Thursday, October 22, 2015


It’s Saturday night on Hollywood Blvd and the sidewalk is illuminated by neon signs that invite, confuse, and disparage people from their shaded doorways; music filters from the windows and into the air – which is still warm despite the hour.  One neon sign stands out from the others; it’s bright with the image of a pharaoh and I stand below it with a man from Oregon. He’s wearing a Pink Floyd 1973 North American tour t-shirt. I don’t know this man, but we get talking.

“I wanted to get a drink and then come over, but I saw the line,” he sighs to a stop, still indignant about the whole thing. The line he’s referring to is one that already stretches out of the gates and down the sidewalk past the shaded doorways; it starts at the entrance to the Egyptian Theatre and never ends. It reminds the man from Oregon of his young days lining up to see Star Wars, but not in a good way, “I don’t mind lining up for something I’ve not seen before, but this movie is 40 years old,” he stops and takes a look around at all the people, at me, at his friends, at the far off woman who’s number one “but this is for Pacino and he’ll talk for fifteen minutes tops. I guarantee it.” He ends it there and re-joins his friends.

Once the doors open and we mill inside, I lose the man from Oregon, but I’m not altogether displeased – I only hope the evening wins him back. The evening in question (October 10, 2015), and the reason for the throng of people, is the screening of Dog Day Afternoon, followed by a Q&A with Al Pacino, at the Egyptian Theatre. Sidney Lumet’s 1975 masterpiece, his second movie with Pacino and perhaps his most acutely observed movie about his beloved New York, is still funny and touching; it's a gripping story about a bank robbery, subtly operating all the time as a social commentary on its place and time. It’s the mid-seventies and everything’s backward, the president turned the lights out, and the movie captures the mood perfectly.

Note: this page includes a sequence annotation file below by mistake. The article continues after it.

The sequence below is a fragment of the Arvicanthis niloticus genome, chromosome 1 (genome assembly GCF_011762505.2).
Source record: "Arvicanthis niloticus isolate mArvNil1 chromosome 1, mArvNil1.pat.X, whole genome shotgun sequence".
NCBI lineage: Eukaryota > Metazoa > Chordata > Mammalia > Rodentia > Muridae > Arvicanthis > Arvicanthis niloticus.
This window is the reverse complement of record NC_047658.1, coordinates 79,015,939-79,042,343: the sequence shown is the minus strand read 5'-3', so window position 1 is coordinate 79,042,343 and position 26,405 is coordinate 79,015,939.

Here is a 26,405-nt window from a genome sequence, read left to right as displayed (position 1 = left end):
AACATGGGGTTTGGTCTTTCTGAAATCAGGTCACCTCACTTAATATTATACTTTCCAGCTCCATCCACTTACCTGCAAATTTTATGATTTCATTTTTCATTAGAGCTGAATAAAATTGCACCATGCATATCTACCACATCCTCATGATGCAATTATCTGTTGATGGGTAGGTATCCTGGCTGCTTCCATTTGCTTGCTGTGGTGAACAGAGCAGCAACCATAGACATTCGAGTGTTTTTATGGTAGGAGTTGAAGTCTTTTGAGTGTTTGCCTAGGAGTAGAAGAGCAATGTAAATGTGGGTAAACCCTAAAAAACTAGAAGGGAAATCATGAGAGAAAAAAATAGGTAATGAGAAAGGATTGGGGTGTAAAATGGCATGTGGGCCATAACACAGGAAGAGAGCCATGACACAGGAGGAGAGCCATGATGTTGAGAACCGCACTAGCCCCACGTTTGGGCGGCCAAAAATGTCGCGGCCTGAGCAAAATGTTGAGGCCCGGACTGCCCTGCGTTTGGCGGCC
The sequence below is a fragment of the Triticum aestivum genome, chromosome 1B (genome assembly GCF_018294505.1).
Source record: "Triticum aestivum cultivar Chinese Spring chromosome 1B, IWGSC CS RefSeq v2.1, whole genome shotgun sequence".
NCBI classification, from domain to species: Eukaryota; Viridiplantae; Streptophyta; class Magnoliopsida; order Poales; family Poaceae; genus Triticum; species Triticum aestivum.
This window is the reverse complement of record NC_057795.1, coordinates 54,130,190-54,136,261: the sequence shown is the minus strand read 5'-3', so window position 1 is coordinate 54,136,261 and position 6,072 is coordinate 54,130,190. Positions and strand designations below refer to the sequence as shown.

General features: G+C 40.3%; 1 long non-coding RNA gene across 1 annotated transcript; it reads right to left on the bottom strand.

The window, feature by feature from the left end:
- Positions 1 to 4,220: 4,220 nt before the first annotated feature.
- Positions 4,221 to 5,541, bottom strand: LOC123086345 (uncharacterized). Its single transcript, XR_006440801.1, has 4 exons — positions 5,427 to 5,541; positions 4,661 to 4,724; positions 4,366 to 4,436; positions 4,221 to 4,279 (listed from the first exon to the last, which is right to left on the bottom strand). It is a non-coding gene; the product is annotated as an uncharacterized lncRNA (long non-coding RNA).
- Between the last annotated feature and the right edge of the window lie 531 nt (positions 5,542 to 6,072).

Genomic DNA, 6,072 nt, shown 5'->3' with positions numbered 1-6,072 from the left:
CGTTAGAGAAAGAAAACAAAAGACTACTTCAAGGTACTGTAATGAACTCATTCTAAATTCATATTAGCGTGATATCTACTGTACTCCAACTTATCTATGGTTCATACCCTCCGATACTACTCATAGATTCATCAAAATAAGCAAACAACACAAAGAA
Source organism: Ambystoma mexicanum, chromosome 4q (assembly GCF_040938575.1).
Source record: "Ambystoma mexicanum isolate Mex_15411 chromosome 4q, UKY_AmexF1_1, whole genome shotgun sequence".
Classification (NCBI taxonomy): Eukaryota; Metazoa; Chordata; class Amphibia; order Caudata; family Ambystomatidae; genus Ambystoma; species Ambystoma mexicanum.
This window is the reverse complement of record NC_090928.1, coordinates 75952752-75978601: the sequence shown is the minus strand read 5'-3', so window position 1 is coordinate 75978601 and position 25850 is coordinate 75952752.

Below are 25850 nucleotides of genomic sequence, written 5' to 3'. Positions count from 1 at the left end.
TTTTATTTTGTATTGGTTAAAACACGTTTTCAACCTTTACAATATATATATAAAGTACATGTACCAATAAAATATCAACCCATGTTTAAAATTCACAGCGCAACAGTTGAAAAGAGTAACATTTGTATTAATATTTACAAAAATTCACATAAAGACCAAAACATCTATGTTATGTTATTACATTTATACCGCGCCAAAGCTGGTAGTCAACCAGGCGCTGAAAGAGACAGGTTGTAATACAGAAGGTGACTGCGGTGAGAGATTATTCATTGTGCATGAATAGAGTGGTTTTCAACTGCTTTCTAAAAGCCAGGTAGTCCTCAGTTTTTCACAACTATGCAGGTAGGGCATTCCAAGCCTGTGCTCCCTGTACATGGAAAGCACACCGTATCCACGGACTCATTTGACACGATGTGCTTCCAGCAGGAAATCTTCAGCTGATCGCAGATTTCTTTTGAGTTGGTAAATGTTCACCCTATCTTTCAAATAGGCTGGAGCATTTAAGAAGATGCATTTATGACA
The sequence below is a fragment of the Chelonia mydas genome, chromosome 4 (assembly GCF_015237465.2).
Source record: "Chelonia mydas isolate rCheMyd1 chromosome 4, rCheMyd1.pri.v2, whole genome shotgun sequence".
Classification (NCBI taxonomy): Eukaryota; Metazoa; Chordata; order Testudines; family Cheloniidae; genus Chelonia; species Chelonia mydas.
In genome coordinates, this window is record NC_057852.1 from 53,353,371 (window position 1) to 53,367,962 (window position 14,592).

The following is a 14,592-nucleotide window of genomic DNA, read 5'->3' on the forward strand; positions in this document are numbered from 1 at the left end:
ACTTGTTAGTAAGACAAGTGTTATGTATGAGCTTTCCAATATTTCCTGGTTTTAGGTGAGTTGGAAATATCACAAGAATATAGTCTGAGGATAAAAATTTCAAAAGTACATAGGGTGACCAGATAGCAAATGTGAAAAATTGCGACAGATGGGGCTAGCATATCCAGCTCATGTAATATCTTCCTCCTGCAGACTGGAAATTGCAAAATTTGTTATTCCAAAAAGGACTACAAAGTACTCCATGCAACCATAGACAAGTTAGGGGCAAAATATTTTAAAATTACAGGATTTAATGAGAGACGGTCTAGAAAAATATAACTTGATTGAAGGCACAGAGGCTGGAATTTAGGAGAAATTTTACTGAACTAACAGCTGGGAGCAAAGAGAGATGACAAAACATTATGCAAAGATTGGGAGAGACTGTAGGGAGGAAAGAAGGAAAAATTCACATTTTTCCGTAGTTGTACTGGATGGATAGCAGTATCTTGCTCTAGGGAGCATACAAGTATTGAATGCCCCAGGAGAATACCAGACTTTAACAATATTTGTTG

Yet, it’s a wonder it got made at all. Pacino walked away twice, admitting he was in another state, “another world” during filming; a combination of wild nights and a loathing for the movie-making process added up to create a weariness that nearly ended the production on more than one occasion. “I always found the whole process very difficult…very troubling, and It was extremely, excruciatingly boring” (standing around for long hours on-set).

Perhaps it’s no coincidence that an actor in love with the immediacy and energy of theatre thrived under the directorship of Sidney Lumet, a strong realist director who began his career off-Broadway, and who rehearsed for a minimum of two weeks with his actors before shooting. “I always preferred to be directed – to be told where to go and Sidney was great at that, a real ‘director’ of people”, remembers Pacino, “In rehearsal he would say ‘ok, Al, you go there, and then you go there, and you do this here and then come around here’… and then we would rehearse it and I was robbing a bank! His staging was so accurate, so interesting, it just put you in there, but it was totally orchestrated by him – he was a genius”.